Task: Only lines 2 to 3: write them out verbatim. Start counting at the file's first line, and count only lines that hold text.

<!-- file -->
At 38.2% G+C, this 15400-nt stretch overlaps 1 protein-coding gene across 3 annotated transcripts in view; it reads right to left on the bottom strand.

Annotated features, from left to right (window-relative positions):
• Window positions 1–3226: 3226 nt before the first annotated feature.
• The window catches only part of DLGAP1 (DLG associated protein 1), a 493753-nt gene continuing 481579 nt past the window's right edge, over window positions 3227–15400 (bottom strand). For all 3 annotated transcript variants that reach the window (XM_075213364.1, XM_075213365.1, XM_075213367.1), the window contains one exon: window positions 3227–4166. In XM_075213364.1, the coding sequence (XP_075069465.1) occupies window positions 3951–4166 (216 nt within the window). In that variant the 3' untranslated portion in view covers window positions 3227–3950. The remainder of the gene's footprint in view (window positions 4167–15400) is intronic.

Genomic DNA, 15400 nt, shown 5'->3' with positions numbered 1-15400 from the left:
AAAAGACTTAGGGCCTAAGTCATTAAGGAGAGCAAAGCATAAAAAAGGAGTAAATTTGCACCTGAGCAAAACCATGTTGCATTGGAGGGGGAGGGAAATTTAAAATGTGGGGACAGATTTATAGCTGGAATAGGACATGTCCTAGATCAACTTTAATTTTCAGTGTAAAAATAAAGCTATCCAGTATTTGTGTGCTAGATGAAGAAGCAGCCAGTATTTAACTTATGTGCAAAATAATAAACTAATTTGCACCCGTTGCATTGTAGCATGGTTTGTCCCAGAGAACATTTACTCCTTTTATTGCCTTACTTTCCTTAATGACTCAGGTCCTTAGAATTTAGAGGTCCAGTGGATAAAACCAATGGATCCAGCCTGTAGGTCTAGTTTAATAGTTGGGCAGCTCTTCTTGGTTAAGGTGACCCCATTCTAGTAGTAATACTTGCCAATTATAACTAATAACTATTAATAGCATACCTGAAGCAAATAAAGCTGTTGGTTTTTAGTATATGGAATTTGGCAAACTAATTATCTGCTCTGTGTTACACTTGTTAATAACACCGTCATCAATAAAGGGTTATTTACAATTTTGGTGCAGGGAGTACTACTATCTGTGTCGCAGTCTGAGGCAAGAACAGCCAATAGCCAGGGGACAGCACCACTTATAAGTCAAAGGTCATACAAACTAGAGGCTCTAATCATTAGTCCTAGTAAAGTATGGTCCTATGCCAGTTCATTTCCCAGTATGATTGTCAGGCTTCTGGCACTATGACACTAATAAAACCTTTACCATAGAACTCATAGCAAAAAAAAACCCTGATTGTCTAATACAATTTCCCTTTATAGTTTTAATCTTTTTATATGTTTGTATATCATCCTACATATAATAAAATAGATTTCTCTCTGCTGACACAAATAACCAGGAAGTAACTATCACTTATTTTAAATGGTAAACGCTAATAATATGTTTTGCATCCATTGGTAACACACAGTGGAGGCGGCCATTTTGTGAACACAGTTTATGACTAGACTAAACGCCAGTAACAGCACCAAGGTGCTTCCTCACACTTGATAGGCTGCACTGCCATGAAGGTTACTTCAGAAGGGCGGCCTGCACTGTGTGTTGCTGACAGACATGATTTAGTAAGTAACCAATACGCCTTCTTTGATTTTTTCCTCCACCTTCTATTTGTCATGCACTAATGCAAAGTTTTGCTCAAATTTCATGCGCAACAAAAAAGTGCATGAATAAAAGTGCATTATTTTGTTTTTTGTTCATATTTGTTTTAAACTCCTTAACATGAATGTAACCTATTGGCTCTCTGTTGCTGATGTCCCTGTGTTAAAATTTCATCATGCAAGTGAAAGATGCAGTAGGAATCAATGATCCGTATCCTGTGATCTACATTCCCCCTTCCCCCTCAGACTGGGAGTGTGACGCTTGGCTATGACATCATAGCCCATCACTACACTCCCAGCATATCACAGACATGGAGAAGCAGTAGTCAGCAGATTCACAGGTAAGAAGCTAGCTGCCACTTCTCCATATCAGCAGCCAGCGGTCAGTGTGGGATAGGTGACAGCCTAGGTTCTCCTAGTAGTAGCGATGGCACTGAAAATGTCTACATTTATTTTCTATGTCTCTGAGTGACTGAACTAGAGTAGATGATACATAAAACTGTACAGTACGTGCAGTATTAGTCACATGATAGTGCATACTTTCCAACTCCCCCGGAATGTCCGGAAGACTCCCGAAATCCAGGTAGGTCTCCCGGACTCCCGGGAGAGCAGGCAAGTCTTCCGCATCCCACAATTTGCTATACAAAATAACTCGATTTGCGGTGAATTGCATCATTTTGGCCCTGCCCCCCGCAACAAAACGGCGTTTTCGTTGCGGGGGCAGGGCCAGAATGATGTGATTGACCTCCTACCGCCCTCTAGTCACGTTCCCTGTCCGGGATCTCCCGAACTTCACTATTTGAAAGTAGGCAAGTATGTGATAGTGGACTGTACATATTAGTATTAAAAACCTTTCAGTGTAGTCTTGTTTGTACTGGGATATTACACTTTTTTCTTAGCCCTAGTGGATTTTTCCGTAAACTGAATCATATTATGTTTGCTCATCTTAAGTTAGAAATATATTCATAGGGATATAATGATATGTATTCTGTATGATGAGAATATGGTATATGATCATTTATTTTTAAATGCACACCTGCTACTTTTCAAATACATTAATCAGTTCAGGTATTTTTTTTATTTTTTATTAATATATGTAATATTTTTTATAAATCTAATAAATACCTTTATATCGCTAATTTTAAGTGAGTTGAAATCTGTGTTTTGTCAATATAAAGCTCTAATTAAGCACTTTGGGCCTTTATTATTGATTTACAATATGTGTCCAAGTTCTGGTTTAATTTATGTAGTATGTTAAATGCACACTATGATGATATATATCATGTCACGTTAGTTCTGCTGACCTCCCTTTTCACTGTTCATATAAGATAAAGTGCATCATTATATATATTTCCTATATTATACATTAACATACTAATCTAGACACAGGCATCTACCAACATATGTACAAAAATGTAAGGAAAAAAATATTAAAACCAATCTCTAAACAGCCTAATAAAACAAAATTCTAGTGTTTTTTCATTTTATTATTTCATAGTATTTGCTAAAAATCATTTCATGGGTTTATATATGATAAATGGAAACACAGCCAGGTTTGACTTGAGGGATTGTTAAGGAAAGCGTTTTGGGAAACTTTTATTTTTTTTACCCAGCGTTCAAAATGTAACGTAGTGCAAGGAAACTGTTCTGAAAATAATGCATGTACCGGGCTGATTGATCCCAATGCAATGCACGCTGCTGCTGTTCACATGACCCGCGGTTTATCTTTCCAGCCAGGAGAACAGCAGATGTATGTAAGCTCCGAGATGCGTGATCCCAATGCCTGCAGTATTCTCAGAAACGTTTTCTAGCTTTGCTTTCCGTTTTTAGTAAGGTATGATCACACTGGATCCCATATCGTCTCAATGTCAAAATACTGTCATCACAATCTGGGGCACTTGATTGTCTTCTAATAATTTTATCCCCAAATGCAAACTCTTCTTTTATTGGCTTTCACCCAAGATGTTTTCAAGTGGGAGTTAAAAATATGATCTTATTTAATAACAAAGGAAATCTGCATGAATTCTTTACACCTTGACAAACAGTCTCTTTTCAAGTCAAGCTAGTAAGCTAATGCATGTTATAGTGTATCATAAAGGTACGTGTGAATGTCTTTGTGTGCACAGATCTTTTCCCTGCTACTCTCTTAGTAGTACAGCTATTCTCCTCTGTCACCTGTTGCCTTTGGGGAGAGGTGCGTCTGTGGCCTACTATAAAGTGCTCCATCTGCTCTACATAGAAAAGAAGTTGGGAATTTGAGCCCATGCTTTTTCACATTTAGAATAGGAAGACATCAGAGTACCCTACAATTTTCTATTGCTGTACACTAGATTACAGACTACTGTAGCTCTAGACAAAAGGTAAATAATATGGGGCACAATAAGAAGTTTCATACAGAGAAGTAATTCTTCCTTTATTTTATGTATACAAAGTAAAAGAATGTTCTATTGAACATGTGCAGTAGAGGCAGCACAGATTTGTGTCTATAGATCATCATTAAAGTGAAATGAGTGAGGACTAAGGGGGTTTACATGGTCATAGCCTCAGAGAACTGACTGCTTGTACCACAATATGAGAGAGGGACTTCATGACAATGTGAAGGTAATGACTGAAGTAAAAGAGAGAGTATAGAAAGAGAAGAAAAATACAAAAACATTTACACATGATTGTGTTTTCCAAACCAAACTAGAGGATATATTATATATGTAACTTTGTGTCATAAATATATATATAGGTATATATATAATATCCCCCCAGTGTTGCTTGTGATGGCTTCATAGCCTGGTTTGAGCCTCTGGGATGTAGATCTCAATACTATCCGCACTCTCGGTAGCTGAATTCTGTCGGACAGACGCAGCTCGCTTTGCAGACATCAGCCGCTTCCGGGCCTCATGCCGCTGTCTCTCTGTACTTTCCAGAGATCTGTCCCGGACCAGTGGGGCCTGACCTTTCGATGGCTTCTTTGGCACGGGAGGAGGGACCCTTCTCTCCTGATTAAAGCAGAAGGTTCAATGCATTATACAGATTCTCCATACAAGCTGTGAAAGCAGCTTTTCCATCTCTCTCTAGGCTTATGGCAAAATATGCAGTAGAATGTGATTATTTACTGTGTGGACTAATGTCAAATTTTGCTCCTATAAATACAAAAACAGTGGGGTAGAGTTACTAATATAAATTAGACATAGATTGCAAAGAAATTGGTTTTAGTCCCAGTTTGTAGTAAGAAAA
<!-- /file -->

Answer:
Annotated features, from left to right (window-relative positions):
• Window positions 1–3226: 3226 nt before the first annotated feature.